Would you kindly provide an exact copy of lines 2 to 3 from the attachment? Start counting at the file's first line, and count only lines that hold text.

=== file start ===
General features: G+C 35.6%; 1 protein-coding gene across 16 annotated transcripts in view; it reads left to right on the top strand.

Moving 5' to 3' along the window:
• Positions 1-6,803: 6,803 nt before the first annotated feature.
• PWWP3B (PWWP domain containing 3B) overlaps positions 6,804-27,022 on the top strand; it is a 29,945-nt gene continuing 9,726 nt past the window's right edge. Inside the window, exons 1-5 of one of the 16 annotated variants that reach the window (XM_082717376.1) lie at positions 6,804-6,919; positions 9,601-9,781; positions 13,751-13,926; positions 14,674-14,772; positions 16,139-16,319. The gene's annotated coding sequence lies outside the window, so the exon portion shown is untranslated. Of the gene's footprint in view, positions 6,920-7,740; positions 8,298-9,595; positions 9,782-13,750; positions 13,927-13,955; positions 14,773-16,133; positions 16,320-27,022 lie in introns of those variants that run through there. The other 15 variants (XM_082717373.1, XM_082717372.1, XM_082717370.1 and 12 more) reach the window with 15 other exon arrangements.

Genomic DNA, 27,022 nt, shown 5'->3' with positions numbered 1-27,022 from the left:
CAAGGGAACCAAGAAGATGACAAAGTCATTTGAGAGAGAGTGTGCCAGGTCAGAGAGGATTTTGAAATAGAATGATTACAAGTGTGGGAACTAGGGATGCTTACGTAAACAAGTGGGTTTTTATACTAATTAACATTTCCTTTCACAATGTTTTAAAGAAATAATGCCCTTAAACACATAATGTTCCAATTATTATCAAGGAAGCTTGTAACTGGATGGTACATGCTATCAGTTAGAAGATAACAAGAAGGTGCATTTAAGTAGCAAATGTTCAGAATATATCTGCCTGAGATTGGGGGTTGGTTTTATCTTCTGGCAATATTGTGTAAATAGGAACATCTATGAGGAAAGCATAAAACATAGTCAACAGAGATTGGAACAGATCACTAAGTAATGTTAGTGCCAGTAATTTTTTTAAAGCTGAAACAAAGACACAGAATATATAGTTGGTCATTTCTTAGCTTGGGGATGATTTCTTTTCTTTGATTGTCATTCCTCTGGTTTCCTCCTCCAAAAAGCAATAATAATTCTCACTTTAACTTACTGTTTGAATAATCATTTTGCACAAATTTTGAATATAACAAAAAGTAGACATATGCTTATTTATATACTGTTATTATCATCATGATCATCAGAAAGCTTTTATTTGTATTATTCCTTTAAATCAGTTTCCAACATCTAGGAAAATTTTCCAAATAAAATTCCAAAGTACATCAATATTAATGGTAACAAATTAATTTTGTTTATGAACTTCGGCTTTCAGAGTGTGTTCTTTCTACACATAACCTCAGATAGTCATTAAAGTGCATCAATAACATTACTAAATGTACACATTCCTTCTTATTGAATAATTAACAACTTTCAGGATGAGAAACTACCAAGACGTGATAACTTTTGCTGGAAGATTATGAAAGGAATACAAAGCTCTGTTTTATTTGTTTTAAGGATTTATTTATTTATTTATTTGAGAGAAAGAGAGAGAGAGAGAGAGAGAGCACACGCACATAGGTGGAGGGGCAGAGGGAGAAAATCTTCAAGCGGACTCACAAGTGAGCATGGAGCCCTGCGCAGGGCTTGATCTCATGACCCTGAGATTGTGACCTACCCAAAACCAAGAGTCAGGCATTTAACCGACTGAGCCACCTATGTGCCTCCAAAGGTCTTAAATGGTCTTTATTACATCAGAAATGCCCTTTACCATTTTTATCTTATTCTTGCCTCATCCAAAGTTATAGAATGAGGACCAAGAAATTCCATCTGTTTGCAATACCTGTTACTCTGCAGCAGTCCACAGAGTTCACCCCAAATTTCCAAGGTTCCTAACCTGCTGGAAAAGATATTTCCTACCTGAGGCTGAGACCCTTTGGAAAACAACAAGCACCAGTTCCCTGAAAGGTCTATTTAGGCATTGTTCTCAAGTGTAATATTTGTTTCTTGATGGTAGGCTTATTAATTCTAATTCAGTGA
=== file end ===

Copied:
Moving 5' to 3' along the window:
• Positions 1-6,803: 6,803 nt before the first annotated feature.